Based on the autobiographical novel by Nobel Prize-winner Imre Kertesz (who also wrote the screenplay), Fateless is for the most part an impressionistic story of one boy's journey through Hitler's death camps. When we first see him, the olive-skinned, shaggy-haired Gyura is your average callow teenager who doesn't seem all that interested in much besides the neighbor girl, and even when his father is sent away to the camps, can barely muster up a tear for the occasion. By happenstance, he's on a bus run by a policeman who's rounding up all the Jews he can for deportation to the camps. While being herded through the city streets to their fate, the policeman catches Gyura's eye after a few of the captives have snuck away and, ever so slightly, he cocks his head as though giving Gyura permission to escape. Frozen either through indecision or incomprehension, Gyura passes up the opportunity and is packed into the train with everyone else.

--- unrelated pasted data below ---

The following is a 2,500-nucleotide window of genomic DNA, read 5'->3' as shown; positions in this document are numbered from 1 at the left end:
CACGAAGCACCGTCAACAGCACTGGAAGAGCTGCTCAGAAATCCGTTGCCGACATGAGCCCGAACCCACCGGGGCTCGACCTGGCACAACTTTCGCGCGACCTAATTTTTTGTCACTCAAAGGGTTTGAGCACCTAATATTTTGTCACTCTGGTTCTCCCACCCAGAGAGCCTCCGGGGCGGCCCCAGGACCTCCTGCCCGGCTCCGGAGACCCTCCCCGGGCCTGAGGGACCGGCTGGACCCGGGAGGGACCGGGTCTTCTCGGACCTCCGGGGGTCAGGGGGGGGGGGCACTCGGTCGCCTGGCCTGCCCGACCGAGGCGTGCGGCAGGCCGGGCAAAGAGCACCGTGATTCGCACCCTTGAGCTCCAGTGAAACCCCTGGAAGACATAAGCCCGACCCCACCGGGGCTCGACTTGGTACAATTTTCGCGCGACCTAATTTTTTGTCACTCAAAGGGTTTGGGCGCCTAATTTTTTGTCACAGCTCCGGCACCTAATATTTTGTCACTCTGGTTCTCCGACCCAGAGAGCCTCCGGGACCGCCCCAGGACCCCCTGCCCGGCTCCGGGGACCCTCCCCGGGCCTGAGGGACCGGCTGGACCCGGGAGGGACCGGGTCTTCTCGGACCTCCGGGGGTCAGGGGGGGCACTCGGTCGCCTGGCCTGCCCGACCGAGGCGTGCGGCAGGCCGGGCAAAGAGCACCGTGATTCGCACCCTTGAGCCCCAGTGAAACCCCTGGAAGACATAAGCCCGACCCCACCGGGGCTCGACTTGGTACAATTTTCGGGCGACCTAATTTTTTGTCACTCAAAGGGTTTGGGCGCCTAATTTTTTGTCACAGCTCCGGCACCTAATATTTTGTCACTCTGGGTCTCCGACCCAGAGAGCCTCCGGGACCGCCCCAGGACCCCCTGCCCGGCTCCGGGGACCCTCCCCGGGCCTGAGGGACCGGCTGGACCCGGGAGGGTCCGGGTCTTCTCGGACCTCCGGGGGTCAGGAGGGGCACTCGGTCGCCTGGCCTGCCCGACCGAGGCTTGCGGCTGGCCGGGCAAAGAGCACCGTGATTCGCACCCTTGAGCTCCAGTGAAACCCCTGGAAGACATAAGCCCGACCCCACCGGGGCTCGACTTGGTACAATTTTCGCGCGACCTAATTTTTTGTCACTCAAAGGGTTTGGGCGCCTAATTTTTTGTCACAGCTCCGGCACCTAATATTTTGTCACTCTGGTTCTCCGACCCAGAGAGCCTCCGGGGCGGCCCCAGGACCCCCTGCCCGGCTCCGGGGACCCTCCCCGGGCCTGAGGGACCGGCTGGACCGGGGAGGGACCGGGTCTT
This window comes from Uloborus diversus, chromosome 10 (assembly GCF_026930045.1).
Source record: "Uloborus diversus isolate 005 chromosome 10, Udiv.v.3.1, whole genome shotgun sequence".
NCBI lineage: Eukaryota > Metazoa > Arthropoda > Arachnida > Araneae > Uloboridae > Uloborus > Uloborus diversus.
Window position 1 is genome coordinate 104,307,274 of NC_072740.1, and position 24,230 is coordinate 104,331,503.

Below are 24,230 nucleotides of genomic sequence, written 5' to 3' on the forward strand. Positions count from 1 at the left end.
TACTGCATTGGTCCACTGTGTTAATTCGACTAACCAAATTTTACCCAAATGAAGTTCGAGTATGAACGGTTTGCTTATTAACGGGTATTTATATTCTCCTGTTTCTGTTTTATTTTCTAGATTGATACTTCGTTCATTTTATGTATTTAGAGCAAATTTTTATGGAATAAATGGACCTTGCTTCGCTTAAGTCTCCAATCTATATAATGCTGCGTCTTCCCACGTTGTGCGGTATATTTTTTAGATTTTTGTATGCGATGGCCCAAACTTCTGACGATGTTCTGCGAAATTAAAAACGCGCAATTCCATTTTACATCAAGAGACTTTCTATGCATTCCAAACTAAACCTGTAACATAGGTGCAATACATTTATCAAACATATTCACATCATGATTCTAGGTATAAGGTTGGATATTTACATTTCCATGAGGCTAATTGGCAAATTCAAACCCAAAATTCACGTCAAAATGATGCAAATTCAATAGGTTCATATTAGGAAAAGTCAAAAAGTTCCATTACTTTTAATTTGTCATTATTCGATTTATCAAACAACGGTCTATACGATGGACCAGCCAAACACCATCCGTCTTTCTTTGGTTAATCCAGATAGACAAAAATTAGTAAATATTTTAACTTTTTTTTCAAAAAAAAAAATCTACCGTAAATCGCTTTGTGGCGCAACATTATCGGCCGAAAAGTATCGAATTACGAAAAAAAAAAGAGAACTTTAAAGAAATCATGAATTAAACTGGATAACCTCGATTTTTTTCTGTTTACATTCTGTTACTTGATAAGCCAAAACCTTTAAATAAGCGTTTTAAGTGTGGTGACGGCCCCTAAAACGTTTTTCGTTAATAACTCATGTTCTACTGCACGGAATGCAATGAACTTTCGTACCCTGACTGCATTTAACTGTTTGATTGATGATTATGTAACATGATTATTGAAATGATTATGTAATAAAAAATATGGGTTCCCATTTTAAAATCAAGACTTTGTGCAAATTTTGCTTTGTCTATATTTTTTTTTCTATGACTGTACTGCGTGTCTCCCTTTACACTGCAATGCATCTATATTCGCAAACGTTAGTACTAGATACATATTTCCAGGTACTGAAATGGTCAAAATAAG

Continue reading: Fateless Review
While both films star single girls with a fondness for fantasy life, Eileen Walsh's Janice isn't half as charming as Audrey Tautou's French pixie. How so? While Amelie spends her days in bistros and on amazing adventures in her neighborhood, Janice works as a relatively incompetent temp in Scotland. Janice's fantasies are drawn from her attempts to entertain her mother, who went crazy when Janice's father died during mom's childbirth. (Har har!) While Amelie takes great pains to appear stylish (oh, that hair!), Janice is a wallflower, dressed in hand-me-downs, with bug eyes and buckteeth, a la Toni Collette in Muriel's Wedding, a film which Janice Beard offers a far stronger resemblance to than Amelie.
Continue reading: Janice Beard: 45 Words Per Minute Review
'Smalls Change (Meditations Upon Ageing)' arrives in April.
The two awards have made for a great 72nd birthday present for the country music icon.